MGT 301 exam 2
Terms in this set (78)
Managerial Decision Making
The process by which
Managers respond to
opportunities and threats that confront them by analyzing options and making determinations about specific organizational goals and courses of action.
Routine, virtually automatic process
Nonroutine decision making that occurs in response to unusual, unpredictable opportunities and threats
Classical Model of
A prescriptive model of decision making that assumes the decision maker can identify and evaluate all possible alternatives and their consequences and rationally choose the most appropriate course of action.
The most appropriate decision in light of what managers believe to be the most desirable future consequences for their organization.
The Classical Model of Decision Making
The Administrative Model
Approach to d-making that explains why d-making is inherently uncertain and risky and why managers usually make satisfactory rather than optimum decisions.
Cognitive limitations that constrain one's ability to interpret, process, and act on information.
Because of risk and uncertainty, ambiguity, and time constraints
Searching for and choosing a satisfactory response, rather than trying to make the best decision
Bounded rationality and Incomplete Information result in
Advantages of Group Decision Making
-Superior to individual d-making
-Choices less likely to fall victim to bias
-Able to draw on combined skills of group members
-Improve ability to generate feasible alternatives
Potential Disadvantages of Group Decision Making
-Can take much longer than individuals to make decisions
-Can be difficult to get two or more managers to agree because of different interests and preferences
-Can be undermined by biases
Pattern of faulty , biased d-making that occurs in groups whose members strive for agreement among themselves at the expense of accurately assessing information relevant to a decision
technique for avoiding groupthink. Devil's Advocate presents preferred alternative, criticizes it, and encourages group to reassess before finalizing decision
A broad declaration of an organization's purpose that identifies the organization's products and customers and distinguishes the organization from its competitors.
Identifying and selecting appropriate goals and courses of action for an organization.
A cluster of decisions about what goals to pursue, what actions to take, and how to use resources to achieve goals.
Three Steps in Planning
1. Determining the Organization's Mission and Goals
-Define the business and establish major goals.
2. Formulating Strategy
-Analyze current situation and develop strategies.
3. Implementing Strategy
-Allocate resources and responsibilities to achieve strategies.
Levels and Types of Planning
A plan that indicates in which industries and national markets an organization intends to compete.
Outlines the specific methods a division, business unit, or organization will use to compete effectively against its rivals in an industry
A plan of action to improve the ability of each of an organization's functions to perform its task-specific activities in ways that add value to an organization's goods and services.
used in programmed decision situations
Examples of Standing Plans
-Policies - general guides to action
-Rules - formal written specific guides to action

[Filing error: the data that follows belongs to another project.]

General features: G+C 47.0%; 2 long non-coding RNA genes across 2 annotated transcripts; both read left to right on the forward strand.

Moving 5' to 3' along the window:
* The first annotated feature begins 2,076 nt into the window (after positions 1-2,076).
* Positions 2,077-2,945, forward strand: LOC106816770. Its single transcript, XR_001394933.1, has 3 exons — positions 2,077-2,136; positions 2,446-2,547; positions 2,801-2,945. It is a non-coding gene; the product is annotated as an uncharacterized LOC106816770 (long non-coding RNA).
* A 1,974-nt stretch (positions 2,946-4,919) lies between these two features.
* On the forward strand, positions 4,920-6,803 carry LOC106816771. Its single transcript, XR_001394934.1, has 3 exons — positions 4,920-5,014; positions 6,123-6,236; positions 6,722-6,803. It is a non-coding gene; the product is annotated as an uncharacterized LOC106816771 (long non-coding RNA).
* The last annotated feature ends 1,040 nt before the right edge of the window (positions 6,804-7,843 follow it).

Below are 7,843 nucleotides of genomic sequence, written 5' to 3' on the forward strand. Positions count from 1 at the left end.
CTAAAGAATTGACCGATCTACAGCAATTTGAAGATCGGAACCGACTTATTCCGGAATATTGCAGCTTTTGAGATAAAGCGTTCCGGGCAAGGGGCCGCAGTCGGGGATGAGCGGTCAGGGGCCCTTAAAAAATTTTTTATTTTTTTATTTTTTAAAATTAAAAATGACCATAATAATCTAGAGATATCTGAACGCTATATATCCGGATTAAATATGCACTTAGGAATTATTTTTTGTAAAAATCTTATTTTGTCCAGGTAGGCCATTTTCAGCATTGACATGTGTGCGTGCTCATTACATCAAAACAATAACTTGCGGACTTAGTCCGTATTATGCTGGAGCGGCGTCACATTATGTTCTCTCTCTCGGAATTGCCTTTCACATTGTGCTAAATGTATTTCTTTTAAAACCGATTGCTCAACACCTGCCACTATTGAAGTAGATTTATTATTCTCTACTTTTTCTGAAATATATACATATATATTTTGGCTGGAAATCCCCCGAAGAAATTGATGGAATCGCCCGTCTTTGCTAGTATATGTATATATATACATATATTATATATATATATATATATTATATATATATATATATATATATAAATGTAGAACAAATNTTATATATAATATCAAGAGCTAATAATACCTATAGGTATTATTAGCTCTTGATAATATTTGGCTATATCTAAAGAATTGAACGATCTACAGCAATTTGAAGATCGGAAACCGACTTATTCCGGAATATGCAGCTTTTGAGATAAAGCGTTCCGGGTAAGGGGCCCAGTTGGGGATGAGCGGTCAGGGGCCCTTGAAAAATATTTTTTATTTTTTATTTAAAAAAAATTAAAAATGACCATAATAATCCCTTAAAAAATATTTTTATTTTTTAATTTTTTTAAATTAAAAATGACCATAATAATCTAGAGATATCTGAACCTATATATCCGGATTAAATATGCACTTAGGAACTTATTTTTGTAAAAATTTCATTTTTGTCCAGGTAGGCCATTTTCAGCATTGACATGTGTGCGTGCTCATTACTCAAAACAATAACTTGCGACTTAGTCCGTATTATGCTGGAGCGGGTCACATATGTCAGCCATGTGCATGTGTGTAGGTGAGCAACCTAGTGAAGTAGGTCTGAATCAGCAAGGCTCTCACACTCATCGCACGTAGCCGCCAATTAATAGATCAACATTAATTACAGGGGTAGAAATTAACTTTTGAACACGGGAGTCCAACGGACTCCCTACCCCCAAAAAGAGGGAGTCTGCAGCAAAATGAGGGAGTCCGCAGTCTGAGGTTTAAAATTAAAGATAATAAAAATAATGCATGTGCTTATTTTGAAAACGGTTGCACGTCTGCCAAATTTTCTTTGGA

-Standard operating procedures (SOP) - specify an exact series of actions to follow
Developed to handle non-programmed decision-making in one-of-a-kind situations
Examples of Single-Use Plans
Programs - integrated plans achieving certain goals.
Project - specific action plans to complete programs.
Defining the Business
-Who are our customers?
-What customer needs are being satisfied?
-How are we satisfying customer needs?
Establishing Major Goals
Provides the organization with a sense of direction
Driving the organization's total costs down below the total costs of rivals.
Distinguishing an organization's products from the products of competitors on dimensions such as product design, quality, or after-sales service.
of Low-Cost and Differentiation Strategy
Principal Corporate-Level Strategies
Concentration on a single industry
-Customizing products and marketing strategies to specific national conditions
-Helps gain local market share
-Raises production costs
-Selling the same standardized product and using the same basic marketing approach in each regional market
-Cost savings from not having to customize
-Vulnerable to local competitors that differentiate products to meet local tastes
Four Ways to Expand Internationally
plan of action to improve the ability of each of an organization's departments to performs its task-specific activities in ways that add value to an organization's goods and services
The coordinated series of functional activities necessary to transform inputs such as new product concepts, raw materials, component parts, or professional skills into the finished goods or services customers value and want to buy.
development of a set of functional-level strategies that support a company's business-level strategy and strengthen its competitive advantage
-A low price
-Quick service and good after-sales service
-Products with many useful or valuable features
-Products that are tailored to their unique needs
Customer Relationship Management (CRM)
A technique that uses IT to develop an ongoing relationship with customers to maximize the value an organization can deliver to them over time
-High quality is one of the most powerful ways to meet customer needs and wants.